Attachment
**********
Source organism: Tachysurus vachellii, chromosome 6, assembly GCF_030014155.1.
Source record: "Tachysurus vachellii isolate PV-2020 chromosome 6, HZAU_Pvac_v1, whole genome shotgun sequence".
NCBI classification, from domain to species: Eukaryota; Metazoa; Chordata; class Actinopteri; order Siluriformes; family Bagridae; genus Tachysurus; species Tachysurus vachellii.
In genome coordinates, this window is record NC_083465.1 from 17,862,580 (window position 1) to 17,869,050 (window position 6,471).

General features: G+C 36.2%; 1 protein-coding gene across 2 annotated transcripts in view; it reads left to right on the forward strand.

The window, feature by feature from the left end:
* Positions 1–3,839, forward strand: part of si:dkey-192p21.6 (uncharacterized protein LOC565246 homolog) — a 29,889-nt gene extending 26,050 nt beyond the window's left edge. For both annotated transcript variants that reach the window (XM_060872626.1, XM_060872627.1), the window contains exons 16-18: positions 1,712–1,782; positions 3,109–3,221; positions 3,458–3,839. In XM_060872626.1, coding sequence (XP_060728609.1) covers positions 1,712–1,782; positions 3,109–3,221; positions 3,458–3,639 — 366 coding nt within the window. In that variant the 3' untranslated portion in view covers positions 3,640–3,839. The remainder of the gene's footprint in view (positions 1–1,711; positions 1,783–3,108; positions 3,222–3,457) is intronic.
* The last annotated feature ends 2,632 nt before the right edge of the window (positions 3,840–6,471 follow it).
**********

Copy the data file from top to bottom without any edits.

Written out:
Source organism: Tachysurus vachellii, chromosome 6, assembly GCF_030014155.1.
Source record: "Tachysurus vachellii isolate PV-2020 chromosome 6, HZAU_Pvac_v1, whole genome shotgun sequence".
NCBI classification, from domain to species: Eukaryota; Metazoa; Chordata; class Actinopteri; order Siluriformes; family Bagridae; genus Tachysurus; species Tachysurus vachellii.
In genome coordinates, this window is record NC_083465.1 from 17,862,580 (window position 1) to 17,869,050 (window position 6,471).

General features: G+C 36.2%; 1 protein-coding gene across 2 annotated transcripts in view; it reads left to right on the forward strand.

The window, feature by feature from the left end:
* Positions 1–3,839, forward strand: part of si:dkey-192p21.6 (uncharacterized protein LOC565246 homolog) — a 29,889-nt gene extending 26,050 nt beyond the window's left edge. For both annotated transcript variants that reach the window (XM_060872626.1, XM_060872627.1), the window contains exons 16-18: positions 1,712–1,782; positions 3,109–3,221; positions 3,458–3,839. In XM_060872626.1, coding sequence (XP_060728609.1) covers positions 1,712–1,782; positions 3,109–3,221; positions 3,458–3,639 — 366 coding nt within the window. In that variant the 3' untranslated portion in view covers positions 3,640–3,839. The remainder of the gene's footprint in view (positions 1–1,711; positions 1,783–3,108; positions 3,222–3,457) is intronic.
* The last annotated feature ends 2,632 nt before the right edge of the window (positions 3,840–6,471 follow it).